Spot-fixing hearing begins, Pakistani trio’s careers on the line

A special tribunal from the International Cricket Council opened hearings Thursday on the appeals of three Pakistan players accused of spot fixing and facing possible life bans if found guilty.

The three suspended players - who have previously declared their innocence - made no comments as they entered the hearing room in Qatar’s capital Doha. But a member of the three—person panel overseeing the proceedings said the credibility of the sport is at stake.

“This is an important hearing for the future of cricket,” said Sharad Rao, a former acting attorney general in Kenya, adding that it’s critical the sport’s image is “very clean where we can rely on the results.”

Salman Butt, Mohammad Amir and Mohammad Asif are alleged to have accepted payment for bowling no—balls at prearranged times in a test against England to fix spot betting markets.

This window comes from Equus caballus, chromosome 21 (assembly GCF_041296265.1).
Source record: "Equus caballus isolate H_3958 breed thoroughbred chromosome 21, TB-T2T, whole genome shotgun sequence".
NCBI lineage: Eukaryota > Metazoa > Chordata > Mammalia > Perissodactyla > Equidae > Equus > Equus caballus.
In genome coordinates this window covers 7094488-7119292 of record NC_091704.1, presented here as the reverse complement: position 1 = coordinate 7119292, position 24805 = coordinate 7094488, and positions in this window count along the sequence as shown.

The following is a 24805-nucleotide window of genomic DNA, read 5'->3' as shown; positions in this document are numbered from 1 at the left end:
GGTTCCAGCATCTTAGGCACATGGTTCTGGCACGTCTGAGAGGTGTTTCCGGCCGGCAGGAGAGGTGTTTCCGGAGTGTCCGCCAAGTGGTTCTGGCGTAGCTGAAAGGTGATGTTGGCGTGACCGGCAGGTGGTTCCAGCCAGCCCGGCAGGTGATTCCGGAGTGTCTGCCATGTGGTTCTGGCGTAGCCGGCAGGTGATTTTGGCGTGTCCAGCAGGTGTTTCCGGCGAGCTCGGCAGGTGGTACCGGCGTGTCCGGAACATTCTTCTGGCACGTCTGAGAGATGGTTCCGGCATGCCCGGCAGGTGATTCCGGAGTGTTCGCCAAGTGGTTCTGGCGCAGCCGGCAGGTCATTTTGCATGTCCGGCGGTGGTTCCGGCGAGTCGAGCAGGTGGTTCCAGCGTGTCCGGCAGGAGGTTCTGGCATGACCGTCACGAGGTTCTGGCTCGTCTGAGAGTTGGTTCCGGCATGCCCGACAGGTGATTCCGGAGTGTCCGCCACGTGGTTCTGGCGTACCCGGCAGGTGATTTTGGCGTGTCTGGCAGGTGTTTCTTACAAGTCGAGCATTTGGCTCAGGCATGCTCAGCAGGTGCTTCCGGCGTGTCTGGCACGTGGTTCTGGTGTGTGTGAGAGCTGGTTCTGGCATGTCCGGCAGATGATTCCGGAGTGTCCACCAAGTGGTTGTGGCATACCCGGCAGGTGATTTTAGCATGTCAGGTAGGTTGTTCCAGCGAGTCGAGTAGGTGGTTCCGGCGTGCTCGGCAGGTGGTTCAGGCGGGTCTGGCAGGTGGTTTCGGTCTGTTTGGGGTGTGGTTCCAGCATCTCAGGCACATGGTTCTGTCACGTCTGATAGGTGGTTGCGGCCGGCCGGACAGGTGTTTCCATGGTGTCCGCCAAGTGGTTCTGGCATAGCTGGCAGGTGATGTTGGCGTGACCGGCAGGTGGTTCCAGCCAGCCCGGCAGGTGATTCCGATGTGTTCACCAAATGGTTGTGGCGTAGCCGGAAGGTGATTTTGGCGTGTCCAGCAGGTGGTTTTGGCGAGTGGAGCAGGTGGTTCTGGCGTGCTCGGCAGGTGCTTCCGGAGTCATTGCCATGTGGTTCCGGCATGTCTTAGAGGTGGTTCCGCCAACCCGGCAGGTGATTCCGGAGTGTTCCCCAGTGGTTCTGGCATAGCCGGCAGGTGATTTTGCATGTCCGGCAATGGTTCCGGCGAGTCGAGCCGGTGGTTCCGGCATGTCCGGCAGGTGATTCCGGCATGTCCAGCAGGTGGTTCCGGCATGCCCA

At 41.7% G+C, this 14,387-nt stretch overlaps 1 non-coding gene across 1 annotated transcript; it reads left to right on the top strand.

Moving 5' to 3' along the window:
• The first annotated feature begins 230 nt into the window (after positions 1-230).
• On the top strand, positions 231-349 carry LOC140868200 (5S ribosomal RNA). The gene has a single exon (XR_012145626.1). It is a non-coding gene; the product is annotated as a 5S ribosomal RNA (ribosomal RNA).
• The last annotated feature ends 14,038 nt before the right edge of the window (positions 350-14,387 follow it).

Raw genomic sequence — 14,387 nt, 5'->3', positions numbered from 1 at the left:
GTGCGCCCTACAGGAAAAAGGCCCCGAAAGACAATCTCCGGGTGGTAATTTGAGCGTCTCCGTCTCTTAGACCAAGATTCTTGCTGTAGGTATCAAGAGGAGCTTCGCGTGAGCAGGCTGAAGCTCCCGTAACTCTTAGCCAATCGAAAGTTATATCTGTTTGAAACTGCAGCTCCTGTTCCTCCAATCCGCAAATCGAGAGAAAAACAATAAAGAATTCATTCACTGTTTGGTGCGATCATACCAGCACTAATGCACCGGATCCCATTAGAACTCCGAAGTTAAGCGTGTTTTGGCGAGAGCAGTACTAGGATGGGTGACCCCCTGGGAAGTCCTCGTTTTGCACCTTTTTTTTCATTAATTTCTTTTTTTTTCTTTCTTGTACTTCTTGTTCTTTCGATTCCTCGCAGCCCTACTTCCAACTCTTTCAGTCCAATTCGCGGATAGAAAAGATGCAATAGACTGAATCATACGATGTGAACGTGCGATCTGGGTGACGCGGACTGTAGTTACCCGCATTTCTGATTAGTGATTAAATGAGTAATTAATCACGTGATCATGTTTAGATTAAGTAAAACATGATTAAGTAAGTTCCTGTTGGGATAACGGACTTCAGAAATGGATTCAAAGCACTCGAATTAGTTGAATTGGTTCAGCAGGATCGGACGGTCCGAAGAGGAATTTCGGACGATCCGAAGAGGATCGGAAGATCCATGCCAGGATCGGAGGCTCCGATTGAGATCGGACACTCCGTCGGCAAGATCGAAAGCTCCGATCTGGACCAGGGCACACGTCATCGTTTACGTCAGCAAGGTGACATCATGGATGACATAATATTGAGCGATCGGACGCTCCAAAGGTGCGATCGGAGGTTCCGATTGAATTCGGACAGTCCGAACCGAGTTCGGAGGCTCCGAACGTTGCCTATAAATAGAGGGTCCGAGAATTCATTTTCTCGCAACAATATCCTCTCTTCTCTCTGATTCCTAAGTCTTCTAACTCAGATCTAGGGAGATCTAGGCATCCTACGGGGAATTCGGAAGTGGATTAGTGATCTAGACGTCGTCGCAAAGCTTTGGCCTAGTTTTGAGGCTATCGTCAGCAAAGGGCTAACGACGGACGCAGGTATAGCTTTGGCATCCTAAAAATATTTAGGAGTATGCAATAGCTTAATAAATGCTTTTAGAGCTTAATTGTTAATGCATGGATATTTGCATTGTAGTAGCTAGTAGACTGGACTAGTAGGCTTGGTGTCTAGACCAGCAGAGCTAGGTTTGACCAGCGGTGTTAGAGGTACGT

The Dubai-based ICC, which has described the allegations as the sport’s biggest fixing scandal in decades, charged the trio with corruption in September after a British tabloid, the News of the World, alleged the players received payments from businessman Mazhar Majeed.

Hidden camera footage appeared to show Majeed, who was arrested, accepting 150,000 pounds ($241,000) from reporters posing as front men for a Far East gambling cartel.

The hearings in Doha could last until next week.

Pakistan’s cricket team, meanwhile, is scheduled to open a two—test series Friday in New Zealand. Pakistan recently drew a two—test series 0—0 with No. 2 South Africa.

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Printable version | Oct 28, 2020 9:05:11 PM |

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